by Heather McClelland
The film is heavy. While moved into a neat stack, it sounds like sheet metal. Before they were moved to computer files, all MRI images appeared on large sheets of film that doctors forced into slots to hang in front of a bright white light. It is a swift, impatient gesture.
The doctor explains this landscape of dark and white pools using words that turn in on themselves. What he points to I cannot see. Let’s try it this way, then, he says.
No. Let’s try it this way.
The eyes appear as empty sockets. Optic nerves extend like tributaries from these two bright lakes. The mass network of the brain, a dark shine of a brown so dark it is almost black. An image of nothing, it seems. At first.
Peel back the layers of film and the lesions appear. They are T2 shine-through. T2 star. Decayed lesions, no longer active, but bright. Scars. Stars.
This one page, however, clearly shows the optic nerve with its new bright light, its myelin sheath gone. Light pours in unfiltered. The pupil receiving no information to constrict, lets it all into the depths of the brain. The iris, its dark browns laced with moss green, streams of yellow, stands by. A beautiful distraction, foliage at the entrance to a dark cave, the dark cave blown out the other side. No one can see this. I would never know you had a problem, is often said.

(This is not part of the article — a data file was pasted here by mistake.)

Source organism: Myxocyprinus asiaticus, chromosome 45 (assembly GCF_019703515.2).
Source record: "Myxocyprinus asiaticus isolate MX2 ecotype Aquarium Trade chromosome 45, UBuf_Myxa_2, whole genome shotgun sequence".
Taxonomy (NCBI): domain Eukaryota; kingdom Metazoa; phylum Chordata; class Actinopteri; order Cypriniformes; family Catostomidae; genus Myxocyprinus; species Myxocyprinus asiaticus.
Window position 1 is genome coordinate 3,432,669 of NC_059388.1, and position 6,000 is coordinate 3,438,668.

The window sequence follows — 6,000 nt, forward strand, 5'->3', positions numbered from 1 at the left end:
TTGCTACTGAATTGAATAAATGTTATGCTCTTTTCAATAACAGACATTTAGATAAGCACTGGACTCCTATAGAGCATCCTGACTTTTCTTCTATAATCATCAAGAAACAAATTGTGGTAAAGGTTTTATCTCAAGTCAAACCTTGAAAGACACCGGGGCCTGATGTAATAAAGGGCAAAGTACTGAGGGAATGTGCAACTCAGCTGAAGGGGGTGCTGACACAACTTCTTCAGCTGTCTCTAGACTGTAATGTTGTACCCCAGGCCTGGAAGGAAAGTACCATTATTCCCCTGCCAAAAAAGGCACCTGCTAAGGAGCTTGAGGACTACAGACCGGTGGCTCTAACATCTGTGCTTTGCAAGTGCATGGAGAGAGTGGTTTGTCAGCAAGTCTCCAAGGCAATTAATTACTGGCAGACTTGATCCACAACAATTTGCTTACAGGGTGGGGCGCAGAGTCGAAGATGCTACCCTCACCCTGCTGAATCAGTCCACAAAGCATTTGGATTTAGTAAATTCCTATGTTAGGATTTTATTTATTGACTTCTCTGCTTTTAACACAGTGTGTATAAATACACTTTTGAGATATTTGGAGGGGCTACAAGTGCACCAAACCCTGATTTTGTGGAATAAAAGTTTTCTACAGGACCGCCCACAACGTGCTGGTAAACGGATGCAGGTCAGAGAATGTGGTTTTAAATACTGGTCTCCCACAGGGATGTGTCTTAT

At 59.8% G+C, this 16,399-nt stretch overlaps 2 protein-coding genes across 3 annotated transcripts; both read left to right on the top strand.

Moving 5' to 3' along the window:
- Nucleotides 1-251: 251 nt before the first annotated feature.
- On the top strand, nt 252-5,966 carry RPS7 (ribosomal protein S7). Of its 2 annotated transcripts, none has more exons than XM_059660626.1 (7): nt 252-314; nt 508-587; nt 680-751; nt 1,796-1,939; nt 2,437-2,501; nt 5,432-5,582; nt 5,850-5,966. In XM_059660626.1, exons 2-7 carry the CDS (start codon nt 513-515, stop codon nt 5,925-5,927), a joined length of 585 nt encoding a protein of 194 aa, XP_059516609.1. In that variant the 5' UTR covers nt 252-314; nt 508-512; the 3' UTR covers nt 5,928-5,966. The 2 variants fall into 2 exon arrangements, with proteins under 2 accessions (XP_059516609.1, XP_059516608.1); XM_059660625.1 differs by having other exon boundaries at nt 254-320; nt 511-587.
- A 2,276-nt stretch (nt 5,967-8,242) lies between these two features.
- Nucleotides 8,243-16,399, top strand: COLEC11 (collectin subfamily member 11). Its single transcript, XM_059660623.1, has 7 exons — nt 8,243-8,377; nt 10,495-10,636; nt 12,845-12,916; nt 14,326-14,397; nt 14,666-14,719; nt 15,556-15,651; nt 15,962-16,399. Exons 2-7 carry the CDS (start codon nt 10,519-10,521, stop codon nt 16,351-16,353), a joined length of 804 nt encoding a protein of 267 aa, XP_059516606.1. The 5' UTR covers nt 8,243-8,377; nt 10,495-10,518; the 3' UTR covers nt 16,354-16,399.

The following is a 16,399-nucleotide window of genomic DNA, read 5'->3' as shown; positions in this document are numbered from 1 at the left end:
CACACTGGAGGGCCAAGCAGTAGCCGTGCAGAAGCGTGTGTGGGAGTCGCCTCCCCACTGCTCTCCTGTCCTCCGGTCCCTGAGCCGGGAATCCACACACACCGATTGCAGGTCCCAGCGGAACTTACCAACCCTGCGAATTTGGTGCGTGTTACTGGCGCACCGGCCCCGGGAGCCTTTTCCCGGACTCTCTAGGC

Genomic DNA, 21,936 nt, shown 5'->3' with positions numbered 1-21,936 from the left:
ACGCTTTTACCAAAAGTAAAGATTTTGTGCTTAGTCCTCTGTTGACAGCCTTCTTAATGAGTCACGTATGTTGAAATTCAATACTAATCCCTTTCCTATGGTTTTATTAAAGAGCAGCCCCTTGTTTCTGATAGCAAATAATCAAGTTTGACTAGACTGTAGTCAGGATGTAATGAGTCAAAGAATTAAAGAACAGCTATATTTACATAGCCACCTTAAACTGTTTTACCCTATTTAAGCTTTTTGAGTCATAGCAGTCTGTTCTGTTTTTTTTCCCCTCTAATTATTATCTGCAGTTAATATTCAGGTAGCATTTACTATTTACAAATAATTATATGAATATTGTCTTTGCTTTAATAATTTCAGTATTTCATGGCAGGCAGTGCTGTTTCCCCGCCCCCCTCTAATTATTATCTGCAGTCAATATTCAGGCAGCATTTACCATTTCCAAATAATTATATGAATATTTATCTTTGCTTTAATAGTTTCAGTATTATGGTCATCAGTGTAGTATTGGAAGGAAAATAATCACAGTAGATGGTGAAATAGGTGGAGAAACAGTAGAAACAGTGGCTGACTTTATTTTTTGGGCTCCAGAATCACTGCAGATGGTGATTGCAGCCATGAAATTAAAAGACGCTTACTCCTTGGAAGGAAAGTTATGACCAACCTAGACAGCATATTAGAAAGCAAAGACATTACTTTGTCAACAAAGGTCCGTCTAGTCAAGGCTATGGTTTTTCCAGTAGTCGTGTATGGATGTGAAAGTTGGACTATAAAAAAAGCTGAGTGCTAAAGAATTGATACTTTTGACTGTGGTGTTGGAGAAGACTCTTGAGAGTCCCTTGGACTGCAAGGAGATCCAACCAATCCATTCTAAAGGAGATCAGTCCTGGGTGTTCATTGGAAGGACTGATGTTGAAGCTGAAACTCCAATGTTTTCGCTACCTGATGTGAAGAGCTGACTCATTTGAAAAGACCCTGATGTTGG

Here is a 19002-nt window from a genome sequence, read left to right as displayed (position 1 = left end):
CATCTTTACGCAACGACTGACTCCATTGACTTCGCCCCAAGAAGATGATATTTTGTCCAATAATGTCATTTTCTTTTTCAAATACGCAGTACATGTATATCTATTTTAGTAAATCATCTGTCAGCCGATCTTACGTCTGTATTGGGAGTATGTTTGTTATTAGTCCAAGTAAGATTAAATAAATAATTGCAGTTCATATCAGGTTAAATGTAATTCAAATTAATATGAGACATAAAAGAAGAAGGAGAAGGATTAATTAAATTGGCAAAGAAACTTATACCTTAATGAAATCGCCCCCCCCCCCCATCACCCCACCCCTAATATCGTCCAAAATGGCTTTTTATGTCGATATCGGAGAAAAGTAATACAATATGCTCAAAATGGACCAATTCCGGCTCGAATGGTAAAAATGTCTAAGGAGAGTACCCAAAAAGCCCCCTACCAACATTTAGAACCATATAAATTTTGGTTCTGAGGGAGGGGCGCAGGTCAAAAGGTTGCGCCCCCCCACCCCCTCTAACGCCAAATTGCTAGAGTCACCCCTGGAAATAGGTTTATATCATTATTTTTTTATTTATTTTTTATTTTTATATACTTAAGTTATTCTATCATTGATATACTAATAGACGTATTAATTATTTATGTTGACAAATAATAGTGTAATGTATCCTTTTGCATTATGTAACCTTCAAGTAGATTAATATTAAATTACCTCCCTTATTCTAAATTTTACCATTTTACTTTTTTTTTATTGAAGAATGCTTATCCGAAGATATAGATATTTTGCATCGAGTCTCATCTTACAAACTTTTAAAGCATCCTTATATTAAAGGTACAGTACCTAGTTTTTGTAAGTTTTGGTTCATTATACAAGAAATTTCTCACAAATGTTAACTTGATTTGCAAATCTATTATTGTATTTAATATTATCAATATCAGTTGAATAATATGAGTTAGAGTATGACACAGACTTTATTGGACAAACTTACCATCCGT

While one pupil stays open; the other adjusts.
I begin to understand that I cannot see red, but blue holds. I keep this to myself, that blue is the last to disappear. Blue holds while I walk away. And where I find you, your hands rise and fall. You sit and you talk, and with one eye I see you in all of your colors, the iridescent red sliding through your dark hair, the bright orange of your scarf, the mole-scape of your arms. You vibrate with color. With the other eye, I see a spectre dancing, I see the places you shine while the blue of the sky contains you, and the blue of your eyes lets me in.
Blue is a prognosis, a guess, a place to dive into. I do not tell the doctor this.
Heather McClelland is writing a novel set in the Driftless Area of Wisconsin, a poetry collection, and investigations of disability in creative writing (content and structure). Her work appears in Willow Review and is forthcoming in Prime Number Magazine (awarded runner-up 2021 Award for Poetry). She holds an MFA from Vermont College of Fine Arts and serves on the board of the Stories Matter Foundation.